Immigrants with H-1B work visas have 60 days to find new jobs after technical layoffs: NPR

Tech workers face large-scale layoffs, especially for immigrants who rely on tech companies for work visas.

Sukanya Sitthikongsak/Getty Images

hide title

change the title

Sukanya Sitthikongsak/Getty Images

Tech workers face large-scale layoffs, especially for immigrants who rely on tech companies for work visas.

Sukanya Sitthikongsak/Getty Images

What if you lose your job and only have 60 days to find another job? This is the situation in which thousands of highly skilled immigrant workers suddenly find themselves.

About 50,000 tech workers lost their jobs last month as Meta, Amazon, Twitter and others laid off some of their workforces.

And much of that workforce is made up of immigrants. A 2018 report found that more than 70% of tech workers in Silicon Valley were born in another country.

Losing a job is always devastating, but for many immigrant workers on H-1B (skilled worker) visas, their ability to stay in the U.S. suddenly works with a relentless tick.

When the clock ticks down

Aditya Tawde knows exactly what it is.

In 2020, Tawde was working for a technology company near Boston. Things were going well. He had liked the job and had just been promoted. But COVID and the lockdown hit his employer hard.

The company called a virtual meeting of all staff (offices were closed) and Tawde felt bad. Almost immediately, the CEO confirmed his worst fears.

“He said they decided to let people go,” Tawde said. “And all the people who were released will receive an email within the next hour.”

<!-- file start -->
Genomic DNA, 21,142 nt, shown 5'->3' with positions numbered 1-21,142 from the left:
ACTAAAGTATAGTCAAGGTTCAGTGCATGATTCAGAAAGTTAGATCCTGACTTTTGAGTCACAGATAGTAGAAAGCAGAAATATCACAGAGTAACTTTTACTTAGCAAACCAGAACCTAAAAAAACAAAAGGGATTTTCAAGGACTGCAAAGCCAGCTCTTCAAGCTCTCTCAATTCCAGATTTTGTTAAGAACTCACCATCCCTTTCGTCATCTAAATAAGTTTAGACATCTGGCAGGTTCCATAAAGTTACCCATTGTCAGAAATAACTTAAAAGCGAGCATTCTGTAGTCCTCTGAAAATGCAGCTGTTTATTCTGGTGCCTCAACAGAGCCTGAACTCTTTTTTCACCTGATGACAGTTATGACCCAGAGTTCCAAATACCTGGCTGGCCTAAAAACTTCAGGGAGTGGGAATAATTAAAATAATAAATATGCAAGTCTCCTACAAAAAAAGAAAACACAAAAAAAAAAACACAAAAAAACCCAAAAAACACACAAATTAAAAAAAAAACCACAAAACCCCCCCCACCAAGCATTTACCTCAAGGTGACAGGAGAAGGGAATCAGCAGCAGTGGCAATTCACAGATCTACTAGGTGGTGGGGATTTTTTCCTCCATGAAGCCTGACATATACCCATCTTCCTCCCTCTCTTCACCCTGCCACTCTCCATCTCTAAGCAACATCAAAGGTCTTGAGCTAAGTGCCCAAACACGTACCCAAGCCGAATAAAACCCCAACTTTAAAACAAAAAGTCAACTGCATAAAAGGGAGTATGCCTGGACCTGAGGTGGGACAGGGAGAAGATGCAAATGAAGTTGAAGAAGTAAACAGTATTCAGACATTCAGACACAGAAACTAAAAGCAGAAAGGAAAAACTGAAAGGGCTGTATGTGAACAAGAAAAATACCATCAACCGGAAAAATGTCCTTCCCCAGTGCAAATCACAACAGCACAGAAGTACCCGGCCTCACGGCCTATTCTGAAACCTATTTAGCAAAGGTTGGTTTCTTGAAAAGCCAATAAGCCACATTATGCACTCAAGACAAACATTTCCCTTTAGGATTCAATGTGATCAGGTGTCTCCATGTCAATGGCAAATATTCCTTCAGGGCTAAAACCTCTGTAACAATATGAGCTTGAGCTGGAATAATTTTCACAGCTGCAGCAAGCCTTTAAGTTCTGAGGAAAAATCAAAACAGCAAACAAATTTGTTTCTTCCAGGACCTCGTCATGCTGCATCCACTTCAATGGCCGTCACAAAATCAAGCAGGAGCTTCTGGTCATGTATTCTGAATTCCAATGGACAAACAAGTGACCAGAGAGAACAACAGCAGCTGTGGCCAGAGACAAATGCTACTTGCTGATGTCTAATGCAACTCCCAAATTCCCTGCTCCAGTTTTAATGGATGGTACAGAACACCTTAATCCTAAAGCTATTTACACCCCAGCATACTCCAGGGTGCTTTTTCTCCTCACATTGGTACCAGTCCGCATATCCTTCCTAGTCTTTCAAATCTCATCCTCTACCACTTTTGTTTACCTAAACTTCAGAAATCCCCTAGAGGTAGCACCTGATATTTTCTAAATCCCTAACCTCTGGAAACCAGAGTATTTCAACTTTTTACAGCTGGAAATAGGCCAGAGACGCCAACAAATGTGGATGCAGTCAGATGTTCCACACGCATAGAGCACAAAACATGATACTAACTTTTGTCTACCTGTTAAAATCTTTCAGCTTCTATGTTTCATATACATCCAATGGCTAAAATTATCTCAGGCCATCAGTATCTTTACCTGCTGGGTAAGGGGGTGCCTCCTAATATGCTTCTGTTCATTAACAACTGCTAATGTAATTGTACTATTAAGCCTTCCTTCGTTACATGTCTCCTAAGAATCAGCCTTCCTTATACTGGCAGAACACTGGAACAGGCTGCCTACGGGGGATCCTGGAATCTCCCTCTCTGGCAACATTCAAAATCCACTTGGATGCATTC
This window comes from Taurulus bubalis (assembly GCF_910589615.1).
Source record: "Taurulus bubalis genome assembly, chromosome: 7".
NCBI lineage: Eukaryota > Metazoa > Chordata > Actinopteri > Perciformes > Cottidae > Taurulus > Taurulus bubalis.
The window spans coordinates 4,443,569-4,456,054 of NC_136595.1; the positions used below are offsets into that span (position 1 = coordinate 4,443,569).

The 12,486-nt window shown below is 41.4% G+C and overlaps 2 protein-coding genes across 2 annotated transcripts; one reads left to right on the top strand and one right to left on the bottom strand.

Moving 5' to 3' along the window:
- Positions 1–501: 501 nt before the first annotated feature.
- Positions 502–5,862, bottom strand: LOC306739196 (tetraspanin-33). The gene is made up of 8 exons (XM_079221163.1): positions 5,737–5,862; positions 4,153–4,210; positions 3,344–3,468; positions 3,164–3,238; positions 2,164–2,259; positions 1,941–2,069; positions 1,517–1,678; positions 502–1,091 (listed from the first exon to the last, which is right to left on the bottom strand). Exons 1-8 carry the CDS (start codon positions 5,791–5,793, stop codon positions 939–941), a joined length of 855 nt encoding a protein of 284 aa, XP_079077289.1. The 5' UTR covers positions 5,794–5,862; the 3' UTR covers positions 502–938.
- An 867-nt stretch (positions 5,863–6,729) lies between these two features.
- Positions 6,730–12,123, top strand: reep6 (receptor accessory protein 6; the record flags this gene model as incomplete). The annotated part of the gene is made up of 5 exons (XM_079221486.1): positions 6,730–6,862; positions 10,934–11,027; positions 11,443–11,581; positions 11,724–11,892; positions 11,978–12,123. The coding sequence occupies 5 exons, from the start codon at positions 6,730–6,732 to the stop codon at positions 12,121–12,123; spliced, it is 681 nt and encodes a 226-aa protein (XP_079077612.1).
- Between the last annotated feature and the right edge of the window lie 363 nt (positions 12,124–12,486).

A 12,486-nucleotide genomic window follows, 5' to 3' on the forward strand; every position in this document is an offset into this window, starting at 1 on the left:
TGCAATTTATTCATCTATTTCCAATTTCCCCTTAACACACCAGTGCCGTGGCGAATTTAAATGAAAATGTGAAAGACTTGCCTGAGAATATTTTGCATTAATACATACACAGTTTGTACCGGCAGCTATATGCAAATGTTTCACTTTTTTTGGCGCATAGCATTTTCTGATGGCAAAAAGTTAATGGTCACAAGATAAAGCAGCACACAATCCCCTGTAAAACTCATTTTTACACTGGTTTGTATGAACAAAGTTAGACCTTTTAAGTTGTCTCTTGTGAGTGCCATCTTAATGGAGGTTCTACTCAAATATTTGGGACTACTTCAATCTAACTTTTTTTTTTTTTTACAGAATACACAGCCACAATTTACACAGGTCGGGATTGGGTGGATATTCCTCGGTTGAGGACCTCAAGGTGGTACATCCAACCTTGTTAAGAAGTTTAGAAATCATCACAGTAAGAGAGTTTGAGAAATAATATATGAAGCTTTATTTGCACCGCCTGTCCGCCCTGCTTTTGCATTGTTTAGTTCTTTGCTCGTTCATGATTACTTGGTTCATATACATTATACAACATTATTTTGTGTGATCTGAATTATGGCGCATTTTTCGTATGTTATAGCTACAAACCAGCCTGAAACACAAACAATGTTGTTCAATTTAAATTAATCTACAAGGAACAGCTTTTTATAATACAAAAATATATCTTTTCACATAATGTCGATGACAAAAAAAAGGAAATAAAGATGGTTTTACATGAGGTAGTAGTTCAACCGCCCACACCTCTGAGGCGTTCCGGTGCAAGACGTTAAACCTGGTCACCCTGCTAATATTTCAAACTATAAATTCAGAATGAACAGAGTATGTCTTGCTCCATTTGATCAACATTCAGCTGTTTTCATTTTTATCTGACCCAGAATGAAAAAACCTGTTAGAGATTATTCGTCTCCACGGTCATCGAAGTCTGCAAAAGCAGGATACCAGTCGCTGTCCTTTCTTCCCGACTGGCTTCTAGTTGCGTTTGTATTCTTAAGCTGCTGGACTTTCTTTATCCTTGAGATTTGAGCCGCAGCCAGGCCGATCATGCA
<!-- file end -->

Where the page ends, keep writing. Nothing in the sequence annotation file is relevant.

Tawde didn’t move from his computer. He barely blinked. He just sat there checking his email over and over and telling himself he was going to be fine.

He had just been promoted and was working in data analytics, which was highly regarded by the company.

Fifteen minutes passed, then 20. Nothing. But then, suddenly, there it was. E-mail.

Clock out

“I don’t remember the subject line,” Tawde says, “but I do remember it saying, ‘If you’re getting this email, you’re one of the 1,000 workers being laid off, and these are the next steps you need to take.’

Tawde was shocked. “I had a very shaky voice when I told my wife,” he recalls. “Then I went to the bathroom and cried.”

Tawde and his wife are from India, but they have been living in the United States for five years. Their lives were spent in the United States

He was in the US on an H-1B visa. Tech companies often use these visas to find workers they say they can’t find in the United States.

The H-1B visa binds the worker to a specific job. If the employee loses this job, the countdown clock starts.

It happens. I have two months.

Tawde was sitting in the bathroom collecting himself. He took some time to get over his feelings and immediately began to plan.

“It’s happening. I have two months,” I said.

People who lose their jobs on an H-1B visa have 60 days to close a new job or leave the country.